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House Jan. 6 committee votes to hold Meadows in contempt, details texts from Trump allies who wanted him to call off rioters

“History will record that in a critical moment in our democracy, most people were on the side of finding the truth, of providing accountability, of strengthening our system for future generations. And history will also record, in this critical moment, that some people were not.”

The House committee investigating the Jan. 6 attack on the Capitol voted Monday night to hold former White House Chief of Staff Mark Meadows in criminal contempt for defying a subpoena, while also releasing a series of texts from Fox News hosts and Donald Trump Jr. urging Meadows to implore then-President Trump to call off the violent mob ransacking the building, the Washington Post reports.

The seven Democrats and two Republicans tasked with investigating the insurrection all supported the resolution that could be taken up by the full House as soon as Tuesday.

Last week, Meadows backed away from cooperating with the committee just days after saying he would, arguing that the panel was pressuring him to discuss issues that former president Donald Trump said are protected by executive privilege. However, he had already produced thousands of documents for the panel, including text messages and emails related to the events of the day.

At a public meeting ahead of the vote Monday, members of the committee used information already provided by Meadows to make the case that he is a key figure in understanding Trump’s efforts to overturn the election results, what role the White House played in planning the rally that preceded the attack and why Trump did not immediately come out and forcefully call on his supporters to stop their assault on the Capitol once it was underway.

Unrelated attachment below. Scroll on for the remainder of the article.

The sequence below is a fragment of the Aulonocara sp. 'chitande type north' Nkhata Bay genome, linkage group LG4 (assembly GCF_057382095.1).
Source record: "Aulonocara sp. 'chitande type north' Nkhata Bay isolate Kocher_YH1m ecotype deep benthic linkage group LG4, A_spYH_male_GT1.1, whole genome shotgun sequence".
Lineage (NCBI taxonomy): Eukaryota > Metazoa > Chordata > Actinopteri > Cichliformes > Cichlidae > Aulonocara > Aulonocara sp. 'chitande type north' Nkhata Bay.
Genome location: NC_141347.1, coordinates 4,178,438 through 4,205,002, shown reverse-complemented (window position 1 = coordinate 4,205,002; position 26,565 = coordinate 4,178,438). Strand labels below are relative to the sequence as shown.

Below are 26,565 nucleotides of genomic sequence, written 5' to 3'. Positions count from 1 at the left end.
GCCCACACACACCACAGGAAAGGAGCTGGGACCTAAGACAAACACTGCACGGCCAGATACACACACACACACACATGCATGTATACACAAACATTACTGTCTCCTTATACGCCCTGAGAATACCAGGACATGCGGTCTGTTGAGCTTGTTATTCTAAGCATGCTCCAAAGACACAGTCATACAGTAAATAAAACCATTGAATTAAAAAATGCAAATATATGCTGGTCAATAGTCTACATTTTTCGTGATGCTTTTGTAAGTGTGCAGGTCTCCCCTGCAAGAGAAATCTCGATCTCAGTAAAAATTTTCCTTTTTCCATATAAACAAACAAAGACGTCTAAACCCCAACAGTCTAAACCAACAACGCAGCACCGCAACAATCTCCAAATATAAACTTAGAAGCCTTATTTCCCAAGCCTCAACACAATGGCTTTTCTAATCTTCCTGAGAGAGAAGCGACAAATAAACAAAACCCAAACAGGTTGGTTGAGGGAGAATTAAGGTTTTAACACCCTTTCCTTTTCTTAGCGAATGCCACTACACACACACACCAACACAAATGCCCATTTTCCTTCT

“History will not look upon you as a victim. History will not dwell on your long list of privilege claims or your legal sleight of hand,” Committee Chairman Bennie G. Thompson (D-Miss.) said of Meadows and others who are refusing to cooperate. “History will record that in a critical moment in our democracy, most people were on the side of finding the truth, of providing accountability, of strengthening our system for future generations. And history will also record, in this critical moment, that some people were not.”

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